Sunday, 29 December 2013

A new season

It's that time of year again, time to start thinking about the new season and what to plant.
The hotter varieties, such as Habanneros can be quite slow growing and therefore benefit from a longer season. 

With the addition of the new grow room and a heated propagator it's the perfect excuse to make an early start to the season.  I've chosen a variety of sees this year to give me a crop for all occasions.

1. Chocolate Habanero - Very hot and full of flavour, I first grew these a few years back and although the plants flourished, they bore no fruit (except for the plants that I gave away). Determined not to be beaten, I'm given them a second try.

2. Yellow Seven Pot Habanero. This year's volcanic choice. Superhot and flavoursome, I'm looking forward to growing these gnarly pods.

3. Pimentos de Padron. I collected these seeds from our family that we visited in Galicia in northern Spain earlier this year, within just a few miles of the town of Padron itself. These randomly spicy tapas peppers are delicious when fried in olive oil and liberally scattered in salt.

4. Black Tongued Scorpion. A new one for me, these chillies resemble black scotch bonnets but with less heat. How could I possibly resist a chilli with a name like a death metal band.

5. Joe's Long Cayenne. This is our chilli challenge for this year so I felt it prudent to plant a few extra seeds for those who join the challenge late.

For planting I used a mixture of a sifted potting compost and plenty of vermiculite. Hopefully this light mix should promote good healthy roots and make the seedlings easy to pot on into a hydroponic system should I choose to do so. Here the planted seed trays are floated in water to dampen the compost. Using this technique rather than watering the compost is less likely to over-compact it.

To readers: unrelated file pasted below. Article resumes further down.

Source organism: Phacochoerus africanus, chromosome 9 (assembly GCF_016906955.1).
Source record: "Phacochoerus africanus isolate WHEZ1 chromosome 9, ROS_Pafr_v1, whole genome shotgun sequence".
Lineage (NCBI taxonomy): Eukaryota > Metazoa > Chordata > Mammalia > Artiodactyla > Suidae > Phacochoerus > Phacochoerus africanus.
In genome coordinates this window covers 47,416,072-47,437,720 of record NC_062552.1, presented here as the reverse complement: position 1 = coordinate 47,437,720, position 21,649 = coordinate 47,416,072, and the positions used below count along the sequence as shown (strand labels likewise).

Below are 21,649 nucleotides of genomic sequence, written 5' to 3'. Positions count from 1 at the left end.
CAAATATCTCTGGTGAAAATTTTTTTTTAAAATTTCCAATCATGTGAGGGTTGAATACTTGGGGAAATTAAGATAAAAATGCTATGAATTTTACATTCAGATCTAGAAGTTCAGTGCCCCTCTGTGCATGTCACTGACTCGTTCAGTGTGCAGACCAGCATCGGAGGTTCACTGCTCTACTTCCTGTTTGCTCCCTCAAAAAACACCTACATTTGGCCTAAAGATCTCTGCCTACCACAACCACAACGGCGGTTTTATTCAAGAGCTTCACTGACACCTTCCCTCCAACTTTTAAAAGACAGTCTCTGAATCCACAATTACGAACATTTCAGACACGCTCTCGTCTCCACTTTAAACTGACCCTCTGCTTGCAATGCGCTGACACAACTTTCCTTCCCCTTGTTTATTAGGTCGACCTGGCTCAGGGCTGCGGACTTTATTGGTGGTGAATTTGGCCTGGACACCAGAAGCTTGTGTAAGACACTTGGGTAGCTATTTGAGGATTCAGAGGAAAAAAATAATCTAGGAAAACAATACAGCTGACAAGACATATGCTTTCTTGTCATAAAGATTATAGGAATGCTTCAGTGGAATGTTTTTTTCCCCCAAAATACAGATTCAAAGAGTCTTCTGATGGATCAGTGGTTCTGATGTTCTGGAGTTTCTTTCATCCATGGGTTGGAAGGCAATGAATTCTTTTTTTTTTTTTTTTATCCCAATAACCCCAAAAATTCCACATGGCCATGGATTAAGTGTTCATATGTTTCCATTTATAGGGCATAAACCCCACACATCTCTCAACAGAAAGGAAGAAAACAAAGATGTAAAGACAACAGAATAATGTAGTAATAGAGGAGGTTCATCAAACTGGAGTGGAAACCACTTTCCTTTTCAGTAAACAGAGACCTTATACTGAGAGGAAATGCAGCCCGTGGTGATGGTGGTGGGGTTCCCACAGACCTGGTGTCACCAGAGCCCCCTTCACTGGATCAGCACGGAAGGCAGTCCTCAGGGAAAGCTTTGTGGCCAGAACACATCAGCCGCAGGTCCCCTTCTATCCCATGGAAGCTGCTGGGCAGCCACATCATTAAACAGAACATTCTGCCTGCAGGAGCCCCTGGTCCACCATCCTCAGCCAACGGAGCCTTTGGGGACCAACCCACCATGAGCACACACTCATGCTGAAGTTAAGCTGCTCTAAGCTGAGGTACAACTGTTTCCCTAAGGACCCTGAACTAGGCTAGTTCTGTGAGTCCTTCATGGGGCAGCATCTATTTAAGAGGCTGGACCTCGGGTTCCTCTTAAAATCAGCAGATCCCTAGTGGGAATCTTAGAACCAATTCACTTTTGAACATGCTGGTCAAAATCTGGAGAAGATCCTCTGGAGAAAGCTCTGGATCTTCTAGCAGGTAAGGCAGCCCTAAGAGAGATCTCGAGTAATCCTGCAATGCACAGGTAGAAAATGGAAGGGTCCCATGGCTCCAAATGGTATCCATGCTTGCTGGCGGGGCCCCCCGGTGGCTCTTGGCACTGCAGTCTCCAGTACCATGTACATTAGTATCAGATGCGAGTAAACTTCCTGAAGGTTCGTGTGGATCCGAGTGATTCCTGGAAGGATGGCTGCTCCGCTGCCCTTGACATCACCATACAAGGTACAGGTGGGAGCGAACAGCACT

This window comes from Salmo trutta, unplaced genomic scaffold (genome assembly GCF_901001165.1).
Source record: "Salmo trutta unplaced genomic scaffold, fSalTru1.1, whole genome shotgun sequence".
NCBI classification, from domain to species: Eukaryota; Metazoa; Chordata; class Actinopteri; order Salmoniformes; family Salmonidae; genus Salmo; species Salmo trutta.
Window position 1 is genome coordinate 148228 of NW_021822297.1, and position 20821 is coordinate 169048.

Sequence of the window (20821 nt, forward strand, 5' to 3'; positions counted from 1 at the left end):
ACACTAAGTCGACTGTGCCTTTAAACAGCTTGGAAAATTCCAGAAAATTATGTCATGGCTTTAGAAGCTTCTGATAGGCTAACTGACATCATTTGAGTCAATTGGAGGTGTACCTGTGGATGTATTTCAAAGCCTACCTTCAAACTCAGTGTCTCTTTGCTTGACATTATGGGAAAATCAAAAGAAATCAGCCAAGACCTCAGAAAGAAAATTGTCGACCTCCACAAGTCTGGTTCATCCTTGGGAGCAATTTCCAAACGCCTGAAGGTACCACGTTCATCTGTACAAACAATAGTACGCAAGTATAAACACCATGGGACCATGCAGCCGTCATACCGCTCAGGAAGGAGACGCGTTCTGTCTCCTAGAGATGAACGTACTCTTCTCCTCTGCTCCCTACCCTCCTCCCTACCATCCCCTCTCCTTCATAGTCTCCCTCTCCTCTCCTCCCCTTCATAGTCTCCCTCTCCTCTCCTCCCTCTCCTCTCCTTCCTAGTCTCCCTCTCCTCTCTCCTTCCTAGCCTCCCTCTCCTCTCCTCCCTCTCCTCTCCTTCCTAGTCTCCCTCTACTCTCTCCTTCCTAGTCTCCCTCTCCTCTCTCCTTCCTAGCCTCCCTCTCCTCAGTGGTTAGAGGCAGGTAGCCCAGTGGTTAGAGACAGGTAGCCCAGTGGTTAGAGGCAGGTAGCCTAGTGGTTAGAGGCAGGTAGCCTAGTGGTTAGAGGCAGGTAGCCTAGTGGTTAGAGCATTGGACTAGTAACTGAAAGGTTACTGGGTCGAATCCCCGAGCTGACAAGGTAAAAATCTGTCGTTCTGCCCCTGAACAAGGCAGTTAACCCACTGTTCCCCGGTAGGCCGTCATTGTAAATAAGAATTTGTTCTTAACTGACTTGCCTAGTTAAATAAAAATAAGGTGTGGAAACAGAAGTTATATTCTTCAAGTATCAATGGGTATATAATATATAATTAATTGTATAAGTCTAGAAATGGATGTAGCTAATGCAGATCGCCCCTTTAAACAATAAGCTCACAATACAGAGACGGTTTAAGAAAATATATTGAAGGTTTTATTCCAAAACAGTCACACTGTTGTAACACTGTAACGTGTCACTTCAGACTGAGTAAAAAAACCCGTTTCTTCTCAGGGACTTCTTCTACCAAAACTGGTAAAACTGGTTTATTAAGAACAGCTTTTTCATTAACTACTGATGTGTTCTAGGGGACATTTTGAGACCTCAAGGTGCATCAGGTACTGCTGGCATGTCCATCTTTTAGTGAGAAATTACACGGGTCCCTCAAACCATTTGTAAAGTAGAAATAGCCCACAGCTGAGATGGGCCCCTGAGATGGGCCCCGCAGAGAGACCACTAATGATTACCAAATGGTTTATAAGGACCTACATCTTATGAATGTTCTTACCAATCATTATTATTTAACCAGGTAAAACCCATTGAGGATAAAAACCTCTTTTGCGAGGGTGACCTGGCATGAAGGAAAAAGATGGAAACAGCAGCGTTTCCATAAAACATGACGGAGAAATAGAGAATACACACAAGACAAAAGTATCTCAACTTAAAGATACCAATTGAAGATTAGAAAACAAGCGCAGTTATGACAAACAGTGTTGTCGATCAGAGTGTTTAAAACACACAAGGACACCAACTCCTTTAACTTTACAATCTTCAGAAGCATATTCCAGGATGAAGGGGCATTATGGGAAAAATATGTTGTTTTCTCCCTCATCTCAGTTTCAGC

Once soaked the trays were topped with vermiculite and placed in the heated propagator. This propagator isn't thermostat controlled I've added a thermometer so I can keep track on the temperature. For germination 25-28 C is ideal, once the seeds start sprouting then the temperature can be dropped a little. 

The heater in the chilli room is working well, rigged up to a thermostat it's keeping a steady temperature as shown by this maximum and minimum thermometer which has barely wavered in the month it's been running.

Despite the relatively low temperatures and the limited artificial light, the chillies that I've overwintered are not only coping but positively thriving. The Aji Lemon Drop that grew so prolifically during the summer has refused to stop and despite the severe haircut I gave it, is throwing out new growth already. I've cut back on the hours of light they're receiving to ensure that they're not too monstrous by the time spring comes.